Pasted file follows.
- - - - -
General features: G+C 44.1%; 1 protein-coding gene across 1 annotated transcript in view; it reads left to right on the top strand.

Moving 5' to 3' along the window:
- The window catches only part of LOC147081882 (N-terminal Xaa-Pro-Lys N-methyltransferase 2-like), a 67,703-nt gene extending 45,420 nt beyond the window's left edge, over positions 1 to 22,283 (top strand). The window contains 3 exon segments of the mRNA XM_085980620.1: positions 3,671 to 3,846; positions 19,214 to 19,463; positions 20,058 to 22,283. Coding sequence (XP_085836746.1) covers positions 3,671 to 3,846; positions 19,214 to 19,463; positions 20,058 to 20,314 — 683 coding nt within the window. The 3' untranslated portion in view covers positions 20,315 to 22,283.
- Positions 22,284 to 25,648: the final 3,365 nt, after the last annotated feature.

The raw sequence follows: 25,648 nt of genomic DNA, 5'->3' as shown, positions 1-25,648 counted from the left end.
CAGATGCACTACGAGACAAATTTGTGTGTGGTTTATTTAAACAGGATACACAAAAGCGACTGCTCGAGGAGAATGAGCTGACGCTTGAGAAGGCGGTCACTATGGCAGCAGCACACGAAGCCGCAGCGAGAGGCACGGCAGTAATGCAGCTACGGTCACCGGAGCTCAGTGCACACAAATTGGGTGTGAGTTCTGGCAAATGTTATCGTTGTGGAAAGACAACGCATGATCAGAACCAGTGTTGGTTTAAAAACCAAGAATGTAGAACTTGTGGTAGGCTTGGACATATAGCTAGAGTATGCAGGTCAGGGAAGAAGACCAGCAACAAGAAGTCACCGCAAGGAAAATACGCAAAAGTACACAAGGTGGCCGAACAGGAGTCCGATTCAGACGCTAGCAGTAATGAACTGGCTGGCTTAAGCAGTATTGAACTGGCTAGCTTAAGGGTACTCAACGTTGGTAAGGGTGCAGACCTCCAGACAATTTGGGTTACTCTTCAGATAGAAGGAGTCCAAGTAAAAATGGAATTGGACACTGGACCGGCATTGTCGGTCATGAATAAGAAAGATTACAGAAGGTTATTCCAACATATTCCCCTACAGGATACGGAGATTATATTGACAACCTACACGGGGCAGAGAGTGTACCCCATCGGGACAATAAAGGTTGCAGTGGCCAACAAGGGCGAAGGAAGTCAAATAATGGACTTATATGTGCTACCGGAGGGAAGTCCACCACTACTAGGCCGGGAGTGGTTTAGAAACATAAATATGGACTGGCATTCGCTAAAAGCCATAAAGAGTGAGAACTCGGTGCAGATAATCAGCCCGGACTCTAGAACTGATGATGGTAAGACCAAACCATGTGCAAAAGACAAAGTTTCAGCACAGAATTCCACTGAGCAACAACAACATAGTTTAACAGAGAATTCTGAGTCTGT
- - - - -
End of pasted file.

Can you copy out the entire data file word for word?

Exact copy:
General features: G+C 44.1%; 1 protein-coding gene across 1 annotated transcript in view; it reads left to right on the top strand.

Moving 5' to 3' along the window:
- The window catches only part of LOC147081882 (N-terminal Xaa-Pro-Lys N-methyltransferase 2-like), a 67,703-nt gene extending 45,420 nt beyond the window's left edge, over positions 1 to 22,283 (top strand). The window contains 3 exon segments of the mRNA XM_085980620.1: positions 3,671 to 3,846; positions 19,214 to 19,463; positions 20,058 to 22,283. Coding sequence (XP_085836746.1) covers positions 3,671 to 3,846; positions 19,214 to 19,463; positions 20,058 to 20,314 — 683 coding nt within the window. The 3' untranslated portion in view covers positions 20,315 to 22,283.
- Positions 22,284 to 25,648: the final 3,365 nt, after the last annotated feature.

The raw sequence follows: 25,648 nt of genomic DNA, 5'->3' as shown, positions 1-25,648 counted from the left end.
CAGATGCACTACGAGACAAATTTGTGTGTGGTTTATTTAAACAGGATACACAAAAGCGACTGCTCGAGGAGAATGAGCTGACGCTTGAGAAGGCGGTCACTATGGCAGCAGCACACGAAGCCGCAGCGAGAGGCACGGCAGTAATGCAGCTACGGTCACCGGAGCTCAGTGCACACAAATTGGGTGTGAGTTCTGGCAAATGTTATCGTTGTGGAAAGACAACGCATGATCAGAACCAGTGTTGGTTTAAAAACCAAGAATGTAGAACTTGTGGTAGGCTTGGACATATAGCTAGAGTATGCAGGTCAGGGAAGAAGACCAGCAACAAGAAGTCACCGCAAGGAAAATACGCAAAAGTACACAAGGTGGCCGAACAGGAGTCCGATTCAGACGCTAGCAGTAATGAACTGGCTGGCTTAAGCAGTATTGAACTGGCTAGCTTAAGGGTACTCAACGTTGGTAAGGGTGCAGACCTCCAGACAATTTGGGTTACTCTTCAGATAGAAGGAGTCCAAGTAAAAATGGAATTGGACACTGGACCGGCATTGTCGGTCATGAATAAGAAAGATTACAGAAGGTTATTCCAACATATTCCCCTACAGGATACGGAGATTATATTGACAACCTACACGGGGCAGAGAGTGTACCCCATCGGGACAATAAAGGTTGCAGTGGCCAACAAGGGCGAAGGAAGTCAAATAATGGACTTATATGTGCTACCGGAGGGAAGTCCACCACTACTAGGCCGGGAGTGGTTTAGAAACATAAATATGGACTGGCATTCGCTAAAAGCCATAAAGAGTGAGAACTCGGTGCAGATAATCAGCCCGGACTCTAGAACTGATGATGGTAAGACCAAACCATGTGCAAAAGACAAAGTTTCAGCACAGAATTCCACTGAGCAACAACAACATAGTTTAACAGAGAATTCTGAGTCTGT